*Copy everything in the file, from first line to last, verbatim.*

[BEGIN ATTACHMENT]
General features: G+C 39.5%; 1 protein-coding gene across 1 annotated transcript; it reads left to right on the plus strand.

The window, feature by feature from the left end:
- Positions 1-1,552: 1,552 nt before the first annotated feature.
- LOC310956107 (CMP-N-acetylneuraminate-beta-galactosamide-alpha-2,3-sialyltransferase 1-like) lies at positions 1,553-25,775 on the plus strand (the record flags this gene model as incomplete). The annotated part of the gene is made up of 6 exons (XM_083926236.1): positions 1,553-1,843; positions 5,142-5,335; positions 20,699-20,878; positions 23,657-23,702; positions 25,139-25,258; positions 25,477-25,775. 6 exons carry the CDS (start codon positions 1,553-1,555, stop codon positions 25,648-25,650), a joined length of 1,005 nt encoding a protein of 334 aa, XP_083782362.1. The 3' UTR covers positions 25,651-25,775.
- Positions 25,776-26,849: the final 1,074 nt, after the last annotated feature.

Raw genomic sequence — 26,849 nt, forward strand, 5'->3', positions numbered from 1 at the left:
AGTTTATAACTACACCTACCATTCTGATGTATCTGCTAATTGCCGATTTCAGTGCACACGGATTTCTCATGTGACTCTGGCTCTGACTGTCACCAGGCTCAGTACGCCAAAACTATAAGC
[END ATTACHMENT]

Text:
General features: G+C 39.5%; 1 protein-coding gene across 1 annotated transcript; it reads left to right on the plus strand.

The window, feature by feature from the left end:
- Positions 1-1,552: 1,552 nt before the first annotated feature.
- LOC310956107 (CMP-N-acetylneuraminate-beta-galactosamide-alpha-2,3-sialyltransferase 1-like) lies at positions 1,553-25,775 on the plus strand (the record flags this gene model as incomplete). The annotated part of the gene is made up of 6 exons (XM_083926236.1): positions 1,553-1,843; positions 5,142-5,335; positions 20,699-20,878; positions 23,657-23,702; positions 25,139-25,258; positions 25,477-25,775. 6 exons carry the CDS (start codon positions 1,553-1,555, stop codon positions 25,648-25,650), a joined length of 1,005 nt encoding a protein of 334 aa, XP_083782362.1. The 3' UTR covers positions 25,651-25,775.
- Positions 25,776-26,849: the final 1,074 nt, after the last annotated feature.

Raw genomic sequence — 26,849 nt, forward strand, 5'->3', positions numbered from 1 at the left:
AGTTTATAACTACACCTACCATTCTGATGTATCTGCTAATTGCCGATTTCAGTGCACACGGATTTCTCATGTGACTCTGGCTCTGACTGTCACCAGGCTCAGTACGCCAAAACTATAAGC